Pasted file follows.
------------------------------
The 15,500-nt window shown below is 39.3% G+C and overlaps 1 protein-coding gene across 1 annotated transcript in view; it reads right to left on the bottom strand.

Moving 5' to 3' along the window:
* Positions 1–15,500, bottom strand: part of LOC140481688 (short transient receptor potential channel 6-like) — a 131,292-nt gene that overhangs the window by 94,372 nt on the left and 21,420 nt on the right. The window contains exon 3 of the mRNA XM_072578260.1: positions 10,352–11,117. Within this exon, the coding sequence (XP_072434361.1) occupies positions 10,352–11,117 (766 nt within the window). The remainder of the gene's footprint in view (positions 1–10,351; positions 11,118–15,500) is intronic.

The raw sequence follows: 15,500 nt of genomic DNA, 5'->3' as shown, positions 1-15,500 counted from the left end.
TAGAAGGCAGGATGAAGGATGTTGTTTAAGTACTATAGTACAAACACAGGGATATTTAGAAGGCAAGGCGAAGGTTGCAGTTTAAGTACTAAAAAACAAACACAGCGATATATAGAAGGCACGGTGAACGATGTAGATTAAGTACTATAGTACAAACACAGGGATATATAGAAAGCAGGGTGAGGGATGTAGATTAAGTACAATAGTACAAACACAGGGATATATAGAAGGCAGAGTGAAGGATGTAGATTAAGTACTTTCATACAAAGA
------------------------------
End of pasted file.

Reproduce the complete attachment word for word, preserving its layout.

The 15,500-nt window shown below is 39.3% G+C and overlaps 1 protein-coding gene across 1 annotated transcript in view; it reads right to left on the bottom strand.

Moving 5' to 3' along the window:
* Positions 1–15,500, bottom strand: part of LOC140481688 (short transient receptor potential channel 6-like) — a 131,292-nt gene that overhangs the window by 94,372 nt on the left and 21,420 nt on the right. The window contains exon 3 of the mRNA XM_072578260.1: positions 10,352–11,117. Within this exon, the coding sequence (XP_072434361.1) occupies positions 10,352–11,117 (766 nt within the window). The remainder of the gene's footprint in view (positions 1–10,351; positions 11,118–15,500) is intronic.

The raw sequence follows: 15,500 nt of genomic DNA, 5'->3' as shown, positions 1-15,500 counted from the left end.
TAGAAGGCAGGATGAAGGATGTTGTTTAAGTACTATAGTACAAACACAGGGATATTTAGAAGGCAAGGCGAAGGTTGCAGTTTAAGTACTAAAAAACAAACACAGCGATATATAGAAGGCACGGTGAACGATGTAGATTAAGTACTATAGTACAAACACAGGGATATATAGAAAGCAGGGTGAGGGATGTAGATTAAGTACAATAGTACAAACACAGGGATATATAGAAGGCAGAGTGAAGGATGTAGATTAAGTACTTTCATACAAAGA